What's on in Spain: February 2016

The Local
The Local - [email protected]
What's on in Spain: February 2016

February means Carnival season in Spain, but there are plenty of other fiestas, from "devil dances" to flamenco fests.


Carnival celebrations

Las Palmas, Gran Canaria (January 29th - February 21st):

Photo: Desiree Martin/AFP.

If you like your carnivals flashy, loud and sequinned then this larger-than-life festival is for you. For three weeks Gran Canaria ups the glitz and with parades, dressing in drag and beach-centred activities, all under the (hopefully) gloriously sunny Canary Island skies. 

Santa Cruz de Tenerife (February 3rd - 14th):

Photo: Desiree Martin/AFP.

Those looking to have the Rio de Janeiro carnival experience without having to fly all the way to South America should head instead to the largest of the Canary Islands, Tenerife. Santa Cruz de Tenerife is a twin city of the Brazilian metropolis and its carnival is world-renowned – as much as it is out of this world.

Sitges, Catalonia (February 4th - 10th):

Photo: Colin Burnham/Flickr Creative Commons.

More than 250,000 people flock to the coastal town of Sitges about 35 kilometres from Barcelona, every February for one of the biggest gay carnivals in the world. The week is packed with parades, parties and shows and the gay-friendly town opens its doors to thousands of revellers. 

Cádiz, Andalusia (February 4th - 14th): 

Photo: Jose Luis Roca/AFP

The carnival in Cádiz is one of the most famous in Spain, dating back to the 16th century. These days it’s all about dressing up and poking fun at politicians and people in the news, as well as the usual eating and drinking of course.

Arts & Culture

Madrid Fashion Week (February 19th - 23rd): 

Models walk the runaway at Madrid Fashion Week in September. Photo: Javier Soriano/AFP.

See and be seen at Madrid Fashion Week, where fashionistas from around the world flock to the Spanish capital to indulge in the glitz and glam. 

Animac: international animated film festival, Lleida, Catalonia (February 25th - 28th): 

If you're a fan of animation, the Animac animated film festival is sure to please. For 20 years, this non-competitive film fest has offered talented animators worldwide a venue for showing off their best work. This year's theme is "future female".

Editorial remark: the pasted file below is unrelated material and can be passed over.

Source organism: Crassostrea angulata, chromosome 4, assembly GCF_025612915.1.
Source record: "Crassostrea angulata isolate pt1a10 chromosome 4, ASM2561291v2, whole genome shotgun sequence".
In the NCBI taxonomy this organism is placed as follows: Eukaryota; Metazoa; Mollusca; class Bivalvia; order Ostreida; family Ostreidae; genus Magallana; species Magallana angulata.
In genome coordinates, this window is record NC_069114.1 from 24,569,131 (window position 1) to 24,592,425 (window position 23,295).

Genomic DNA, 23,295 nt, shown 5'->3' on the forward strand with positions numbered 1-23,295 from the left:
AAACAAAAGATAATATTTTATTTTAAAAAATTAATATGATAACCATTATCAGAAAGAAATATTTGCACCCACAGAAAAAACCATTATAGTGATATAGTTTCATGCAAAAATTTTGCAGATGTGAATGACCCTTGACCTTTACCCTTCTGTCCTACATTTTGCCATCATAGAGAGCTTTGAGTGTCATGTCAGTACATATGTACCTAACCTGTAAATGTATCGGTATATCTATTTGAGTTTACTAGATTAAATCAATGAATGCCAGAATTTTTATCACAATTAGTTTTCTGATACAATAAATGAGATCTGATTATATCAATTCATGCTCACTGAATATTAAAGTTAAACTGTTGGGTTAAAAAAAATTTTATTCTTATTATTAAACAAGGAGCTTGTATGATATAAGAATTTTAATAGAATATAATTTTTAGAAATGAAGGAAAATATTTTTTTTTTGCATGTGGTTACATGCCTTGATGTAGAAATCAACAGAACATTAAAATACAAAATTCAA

Other Festivals

Gastro Festival Madrid (January 23rd - February 7th):
Photo: Gastro Festival Madrid.
This is more than just a food festival. The Spanish capital becomes a hub for gourmet cuisine, as well as the art, fashion, literature and films that are inspired by it. Foodies come, eat and rejoice.
La Endiablada devil festival, Almonacid, Cuenca (February 1st – 4th): 
Every year at the beginning of February, visitors flock to the small town of Almonacid del Marquesado in Cuenca where locals celebrate La Endiablada, or "the brotherhood of the devils". Since at least the 13th century, locals have gathered for this celebration, dressing up in outlandish "devil" costumes with noisy cowbells and dancing through the town. The fest is meant to honour both the Virgin Mary as well as the town's patron saint, San Blas.
Jerez flamenco festival, Jerez, Andalusia (February 19th - March 5th): 

Photo: Jose Luis Roca/AFP.

The Andalusian town of Jerez takes its unofficial title of "city of flamenco" quite seriously, and no other time of year is that more apparent than during the annual Festival de Jerez. For two weeks, the city comes alive with dozens of performances of the traditional dance and musical style.


Seville marathon (February 21st):

If hills aren't your thing, why not take part in the flattest marathon in Europe, which takes in some of the most picturesque sights of Seville along the route. Registration is open till February 16th if you fancy taking up a New Year´s challenge. Otherwise, why not lend your support to the runners by cheering them on from the side lines?


Join the conversation in our comments section below. Share your own views and experience and if you have a question or suggestion for our journalists then email us at [email protected].
Please keep comments civil, constructive and on topic – and make sure to read our terms of use before getting involved.

Please log in to leave a comment.

See Also